Gilbert recalls a story of Henry trapping across Chilko Lake with Mabel’s dad, Sambulyan.

“They had to cross the lake in the wintertime, sail right across in a dugout canoe. They had to deal with big waves and sailed right over to Franklin Arm.”

But when they got there, none of the animals were coming into their traps.

“My dad had some bad karma and Sambulyan made him swim in Chilko Lake. Dad didn’t want to, he said his feet were getting kind of stuck. But the animals were avoiding their traps because of his bad karma. So Dad dunked himself in the lake. Otherwise they would have starved and died.”

Henry was raised at Toosey by his grandmother Galin. When you went into Henry’s house in Nemiah Valley there was huge poster of Galin on the living room wall. It was an impressive photo of an old woman standing with a stick.

As legend tells it, Galin and her sister were the two sole survivors of the smallpox epidemic that killed everyone else in the village at Puntzi Lake. They were just small children living in a pit house. Eventually they were brought to Toosey near Riske Creek and raised there.

“So Dad said he learned lots of stuff from his grandmother,” Gilbert says.

One thing that impressed Gilbert about his dad was how Henry treated American draft dodger Frank Dannenbaum who came to Nemiah Valley in 1971, aspiring to live a natural life in the wilderness. Henry gave him the name “Chendi” which means “jackpine” in the Xeni Gwet’in dialect.

“He started respecting Chendi the way he lived,” Gilbert recalls. “He asked my dad how to make a snare to catch a coyote or a rabbit and he showed that to Chendi.”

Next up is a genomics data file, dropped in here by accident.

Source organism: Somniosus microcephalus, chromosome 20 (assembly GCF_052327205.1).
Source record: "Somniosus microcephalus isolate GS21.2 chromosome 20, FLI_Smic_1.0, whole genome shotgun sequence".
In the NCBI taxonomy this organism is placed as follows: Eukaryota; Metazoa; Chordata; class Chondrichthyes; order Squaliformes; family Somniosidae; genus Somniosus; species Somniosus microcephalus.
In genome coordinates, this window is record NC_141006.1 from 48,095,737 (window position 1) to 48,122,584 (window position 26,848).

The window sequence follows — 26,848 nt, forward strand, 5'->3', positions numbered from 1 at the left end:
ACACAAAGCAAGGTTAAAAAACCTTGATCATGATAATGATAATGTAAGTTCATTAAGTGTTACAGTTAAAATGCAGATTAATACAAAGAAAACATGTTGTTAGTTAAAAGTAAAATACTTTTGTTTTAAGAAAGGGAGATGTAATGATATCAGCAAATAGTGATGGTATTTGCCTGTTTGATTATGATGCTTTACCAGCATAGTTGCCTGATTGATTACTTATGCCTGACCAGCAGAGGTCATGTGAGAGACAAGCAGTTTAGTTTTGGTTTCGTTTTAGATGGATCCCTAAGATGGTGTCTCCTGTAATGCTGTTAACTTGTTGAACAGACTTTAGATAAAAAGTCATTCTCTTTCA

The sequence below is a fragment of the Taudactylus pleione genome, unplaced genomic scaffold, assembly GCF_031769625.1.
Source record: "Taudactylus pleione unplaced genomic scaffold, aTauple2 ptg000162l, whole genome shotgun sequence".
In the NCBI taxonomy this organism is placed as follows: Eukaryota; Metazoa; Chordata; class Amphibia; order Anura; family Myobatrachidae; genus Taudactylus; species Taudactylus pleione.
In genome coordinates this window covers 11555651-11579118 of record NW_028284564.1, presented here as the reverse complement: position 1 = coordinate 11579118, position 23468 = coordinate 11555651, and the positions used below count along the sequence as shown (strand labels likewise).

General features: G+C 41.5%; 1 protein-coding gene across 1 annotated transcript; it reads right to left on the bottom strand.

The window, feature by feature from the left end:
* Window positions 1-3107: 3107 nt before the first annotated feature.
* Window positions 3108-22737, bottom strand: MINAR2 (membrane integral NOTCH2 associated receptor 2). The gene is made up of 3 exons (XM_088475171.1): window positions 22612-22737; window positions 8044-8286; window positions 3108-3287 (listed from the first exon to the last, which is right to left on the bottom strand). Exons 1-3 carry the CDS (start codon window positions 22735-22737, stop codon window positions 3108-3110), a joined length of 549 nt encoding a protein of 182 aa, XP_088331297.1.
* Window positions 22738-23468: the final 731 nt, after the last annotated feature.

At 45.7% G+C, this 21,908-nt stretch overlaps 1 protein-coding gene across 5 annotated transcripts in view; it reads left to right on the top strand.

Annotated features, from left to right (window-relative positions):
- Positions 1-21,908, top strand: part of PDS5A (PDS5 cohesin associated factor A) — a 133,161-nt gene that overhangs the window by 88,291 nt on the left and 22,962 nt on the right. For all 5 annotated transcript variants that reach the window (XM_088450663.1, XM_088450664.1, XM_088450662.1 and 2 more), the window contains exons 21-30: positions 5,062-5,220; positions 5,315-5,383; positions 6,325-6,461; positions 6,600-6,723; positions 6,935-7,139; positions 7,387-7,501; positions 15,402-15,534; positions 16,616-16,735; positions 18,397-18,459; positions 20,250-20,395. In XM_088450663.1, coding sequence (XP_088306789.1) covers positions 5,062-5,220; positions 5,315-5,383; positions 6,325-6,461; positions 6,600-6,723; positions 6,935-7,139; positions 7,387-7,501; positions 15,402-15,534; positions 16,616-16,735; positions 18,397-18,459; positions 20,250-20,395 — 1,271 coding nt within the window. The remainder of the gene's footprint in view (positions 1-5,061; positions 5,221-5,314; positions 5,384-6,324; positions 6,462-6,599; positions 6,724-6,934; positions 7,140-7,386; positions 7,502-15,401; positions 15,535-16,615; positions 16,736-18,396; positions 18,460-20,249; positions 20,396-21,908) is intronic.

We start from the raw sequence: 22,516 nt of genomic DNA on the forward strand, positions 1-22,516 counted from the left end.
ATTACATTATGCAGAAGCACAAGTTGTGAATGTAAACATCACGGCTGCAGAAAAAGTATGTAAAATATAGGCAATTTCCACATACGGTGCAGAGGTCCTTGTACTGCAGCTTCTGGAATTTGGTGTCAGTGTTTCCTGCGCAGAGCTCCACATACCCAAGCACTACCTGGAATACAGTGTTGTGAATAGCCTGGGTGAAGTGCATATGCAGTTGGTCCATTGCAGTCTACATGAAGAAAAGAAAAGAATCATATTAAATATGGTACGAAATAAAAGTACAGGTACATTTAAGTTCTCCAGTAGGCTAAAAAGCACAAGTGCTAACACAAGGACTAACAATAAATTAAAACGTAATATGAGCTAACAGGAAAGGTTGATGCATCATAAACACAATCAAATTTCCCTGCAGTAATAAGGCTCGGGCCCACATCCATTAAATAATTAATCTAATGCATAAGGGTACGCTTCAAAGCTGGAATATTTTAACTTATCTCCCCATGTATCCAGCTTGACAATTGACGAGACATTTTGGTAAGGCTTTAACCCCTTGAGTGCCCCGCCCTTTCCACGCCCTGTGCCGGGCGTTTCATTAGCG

When the police and immigration officers arrived in Nemiah and arrested Chendi for being in Canada illegally, Gilbert says his parents were very sad about it.

“He was just making a living on the land and not bothering anybody. When Chendi came back he and my parents were hugging each other. Us kids we looked at that and it made us see things different, through his eyes. My dad was different than most people I see.”

Chendi describes Henry as the kindest man he ever met.

“Without Henry suggesting I go down and camp at Bisk’yhenu on Chilko Lake, I don’t know where I’d be.”

He recalls one story he heard of Henry roping a moose one time in a hay corral then throwing it down and slitting its throat.

Dinah says Henry was famous for his story telling.

“He picked up a lot of stories from Sambulyan and passed it on to the next generation. He would always recognize the people who gave him the stories.”

Henry had an indomitable spirit. I was in Nemiah Valley one time attending the funeral of Lilly Lulua who had died much too early in life. The house where the women were preparing food and everyone was visiting was quite solemn and sad.

Then Henry came in.

Suddenly he whooped, like he was chasing cattle or scaring up wild horses, and instantly the dark cloud of despondency dissipated. Henry’s lighthearted interjection rearranged the mood that day, shifting the emphasis to celebrating life.

And that’s how one of the largest memorial gatherings in recent memory in Nemiah Valley remembered Henry Solomon on October 10, 2006, when they brought him home to rest for the last time.